Five Ways to Address Provider Bias in Family Planning

Integrating Family Planning and Maternal, Newborn, and Child Health Services

Martha Carlough

IntraHealth International | Safe Motherhood and Newborn Care Senior Clinical Advisor

Roy Jacobstein

IntraHealth International | Senior Medical Advisor
FP provider with couple in Nigeria

A couple, Mr. Olatunji Yusuf and Mrs. Nimota Yusuf, attend a family planning counseling session with a service provider at a Centre-Igboro health facility in Ilorin, Kwara state, Nigeria. © 2012 Akintunde Akinleye/NURHI, Courtesy of Photoshare

Unmet need for family planning has decreased only moderately in recent decades, and the demand for family planning is on the rise due to population growth, longer life expectancies, and the increasing desire for smaller families. We must address this gap if we hope to increase the health, social, and economic well-being of women and their families around the world.

Integration of family planning into maternal, newborn, and child health (MNCH) helps connect more women with the family planning methods they need to protect their health and plan their futures. Addressing provider bias with evidence-based, supportive, and health systems-based solutions is critical to success, yet often ignored.

Health workers do not walk into their client interactions as blank slates. They bring with them their personalities, cultural and socioeconomic backgrounds, understandings of “how the world works,” and biases. These biases may be against a particular method, a client characteristic or situation, or both, and they may not be immediately evident to the providers themselves.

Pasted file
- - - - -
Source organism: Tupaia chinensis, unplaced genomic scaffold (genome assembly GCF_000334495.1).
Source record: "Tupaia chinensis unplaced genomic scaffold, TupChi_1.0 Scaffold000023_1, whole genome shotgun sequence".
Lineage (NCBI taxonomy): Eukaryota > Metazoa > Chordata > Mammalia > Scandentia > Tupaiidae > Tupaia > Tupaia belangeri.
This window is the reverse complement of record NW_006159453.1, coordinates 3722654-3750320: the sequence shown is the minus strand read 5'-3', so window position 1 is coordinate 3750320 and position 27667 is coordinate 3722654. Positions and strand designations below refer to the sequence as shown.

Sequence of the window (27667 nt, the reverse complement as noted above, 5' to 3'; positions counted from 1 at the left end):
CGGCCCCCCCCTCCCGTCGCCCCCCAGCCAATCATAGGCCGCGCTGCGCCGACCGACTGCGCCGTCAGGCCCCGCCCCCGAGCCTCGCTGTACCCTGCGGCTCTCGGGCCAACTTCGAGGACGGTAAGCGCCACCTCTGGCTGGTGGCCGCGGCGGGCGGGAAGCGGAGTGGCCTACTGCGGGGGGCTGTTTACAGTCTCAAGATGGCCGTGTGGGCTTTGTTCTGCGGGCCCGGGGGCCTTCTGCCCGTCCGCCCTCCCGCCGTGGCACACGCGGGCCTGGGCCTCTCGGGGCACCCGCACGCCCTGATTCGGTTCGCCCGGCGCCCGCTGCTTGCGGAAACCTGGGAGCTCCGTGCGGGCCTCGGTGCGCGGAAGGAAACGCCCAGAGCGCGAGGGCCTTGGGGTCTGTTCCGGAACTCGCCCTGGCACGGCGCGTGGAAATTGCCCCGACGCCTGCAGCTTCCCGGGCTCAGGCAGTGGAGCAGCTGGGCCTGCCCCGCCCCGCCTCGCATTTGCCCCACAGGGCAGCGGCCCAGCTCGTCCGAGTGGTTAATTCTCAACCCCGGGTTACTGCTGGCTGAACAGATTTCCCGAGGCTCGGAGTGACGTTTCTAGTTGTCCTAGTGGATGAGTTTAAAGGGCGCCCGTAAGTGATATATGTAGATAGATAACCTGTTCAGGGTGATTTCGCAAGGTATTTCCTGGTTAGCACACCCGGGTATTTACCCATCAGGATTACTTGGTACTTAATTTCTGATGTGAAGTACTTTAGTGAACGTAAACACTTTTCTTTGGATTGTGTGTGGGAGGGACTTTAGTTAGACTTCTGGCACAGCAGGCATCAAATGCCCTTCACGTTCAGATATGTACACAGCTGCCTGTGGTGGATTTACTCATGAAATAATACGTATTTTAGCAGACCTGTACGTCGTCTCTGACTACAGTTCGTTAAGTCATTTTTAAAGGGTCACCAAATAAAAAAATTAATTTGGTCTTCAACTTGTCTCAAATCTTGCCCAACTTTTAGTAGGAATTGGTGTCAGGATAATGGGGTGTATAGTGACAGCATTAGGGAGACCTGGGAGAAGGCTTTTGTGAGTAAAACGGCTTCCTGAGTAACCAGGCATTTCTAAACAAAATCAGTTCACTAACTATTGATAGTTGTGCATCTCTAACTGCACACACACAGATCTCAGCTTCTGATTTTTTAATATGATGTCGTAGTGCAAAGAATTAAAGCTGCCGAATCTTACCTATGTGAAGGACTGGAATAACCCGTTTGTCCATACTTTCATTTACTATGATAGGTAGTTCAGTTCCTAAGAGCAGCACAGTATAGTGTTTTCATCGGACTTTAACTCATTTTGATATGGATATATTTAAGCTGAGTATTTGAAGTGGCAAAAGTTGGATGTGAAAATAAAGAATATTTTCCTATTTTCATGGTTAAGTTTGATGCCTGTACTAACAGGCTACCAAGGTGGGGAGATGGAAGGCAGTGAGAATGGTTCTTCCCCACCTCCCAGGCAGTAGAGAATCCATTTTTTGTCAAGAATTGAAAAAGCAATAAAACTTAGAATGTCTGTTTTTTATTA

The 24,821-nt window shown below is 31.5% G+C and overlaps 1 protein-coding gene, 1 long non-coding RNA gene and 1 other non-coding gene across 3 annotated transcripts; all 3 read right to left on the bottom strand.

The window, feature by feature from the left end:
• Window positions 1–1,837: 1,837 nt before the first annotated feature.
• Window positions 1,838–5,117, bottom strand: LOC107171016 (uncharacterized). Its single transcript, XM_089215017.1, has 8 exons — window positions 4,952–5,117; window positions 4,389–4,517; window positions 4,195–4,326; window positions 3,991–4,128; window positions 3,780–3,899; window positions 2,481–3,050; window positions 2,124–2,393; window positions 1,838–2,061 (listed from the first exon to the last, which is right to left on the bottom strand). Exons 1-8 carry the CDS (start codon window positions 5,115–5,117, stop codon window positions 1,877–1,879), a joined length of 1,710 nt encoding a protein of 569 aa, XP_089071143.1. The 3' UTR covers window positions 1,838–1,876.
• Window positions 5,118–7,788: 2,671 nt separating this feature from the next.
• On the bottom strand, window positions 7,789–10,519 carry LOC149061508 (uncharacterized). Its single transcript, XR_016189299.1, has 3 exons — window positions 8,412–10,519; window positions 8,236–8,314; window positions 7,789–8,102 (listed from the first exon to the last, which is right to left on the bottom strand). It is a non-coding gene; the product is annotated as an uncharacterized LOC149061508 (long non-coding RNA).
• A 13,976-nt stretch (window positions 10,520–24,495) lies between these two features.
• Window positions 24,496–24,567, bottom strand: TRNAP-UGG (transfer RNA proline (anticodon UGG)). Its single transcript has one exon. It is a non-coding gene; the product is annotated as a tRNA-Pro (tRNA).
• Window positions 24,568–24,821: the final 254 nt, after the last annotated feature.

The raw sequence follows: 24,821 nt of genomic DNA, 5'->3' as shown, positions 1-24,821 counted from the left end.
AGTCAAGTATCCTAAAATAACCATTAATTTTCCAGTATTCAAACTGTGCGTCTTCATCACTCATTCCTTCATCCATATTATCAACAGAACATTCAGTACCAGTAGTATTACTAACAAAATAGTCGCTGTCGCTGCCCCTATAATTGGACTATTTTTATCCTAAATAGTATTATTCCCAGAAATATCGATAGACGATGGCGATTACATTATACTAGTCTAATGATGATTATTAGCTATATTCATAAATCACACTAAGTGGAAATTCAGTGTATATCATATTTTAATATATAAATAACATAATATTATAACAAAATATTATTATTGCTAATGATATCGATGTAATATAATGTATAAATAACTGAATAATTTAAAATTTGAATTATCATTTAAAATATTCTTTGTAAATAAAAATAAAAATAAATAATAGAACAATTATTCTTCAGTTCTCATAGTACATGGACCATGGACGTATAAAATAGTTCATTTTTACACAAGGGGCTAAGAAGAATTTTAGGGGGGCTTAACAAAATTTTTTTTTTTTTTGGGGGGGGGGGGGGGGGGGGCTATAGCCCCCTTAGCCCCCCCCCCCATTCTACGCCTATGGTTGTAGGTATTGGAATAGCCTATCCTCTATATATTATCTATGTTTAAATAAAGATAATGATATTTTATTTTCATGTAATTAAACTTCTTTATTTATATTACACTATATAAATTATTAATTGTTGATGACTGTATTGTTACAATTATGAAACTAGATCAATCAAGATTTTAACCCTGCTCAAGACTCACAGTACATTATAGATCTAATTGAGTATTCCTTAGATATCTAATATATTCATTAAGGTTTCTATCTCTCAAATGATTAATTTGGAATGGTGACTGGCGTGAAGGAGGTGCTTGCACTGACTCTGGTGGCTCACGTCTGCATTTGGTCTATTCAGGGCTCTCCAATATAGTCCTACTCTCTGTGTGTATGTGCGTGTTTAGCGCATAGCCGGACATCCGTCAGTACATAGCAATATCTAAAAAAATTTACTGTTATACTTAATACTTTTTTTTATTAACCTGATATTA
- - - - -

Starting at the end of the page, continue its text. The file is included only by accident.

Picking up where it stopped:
Provider bias in family planning is multidimensional, but important factors to consider especially during integration include the following:

  • Lack of evidence-based, current knowledge and experience in providing modern contraceptives
  • Exaggerated fear of doing harm
  • Personal bias against particular family planning methods (e.g., IUD)
  • Personal bias against the use of family planning in specific situations or populations (e.g., unmarried adolescents)
  • Personal (and program) bias toward the non-family planning technical area (e.g., providers of immunizations or postabortion care programs may fear deleterious effects of integrating family planning into the program)
  • Being asked to do more without being supported to do more or having other tasks removed 

1. Provide regular evidence-based, accurate information

Change in medical settings typically takes a great deal of time. Particularly in pre-service education, outdated and incorrect family planning information may sow misunderstandings which are hard to prevent or dispel. Frank deficits in knowledge—such as how to manage side effects of hormonal contraception or how to optimize lactational amenorrhea—affect clients directly. Accurate, evidence-based information about contraception needs to be provided to future health workers by experienced educators with opportunities for regular updates for students and practicing health workers.

2. Identify and use early adopters

Medicine is both art and science. Even in the face of the latest evidence, health workers often do not change the way they provide services. For changes to take root, health workers usually need to understand the practicalities of how to apply the new information or skill in their own environments.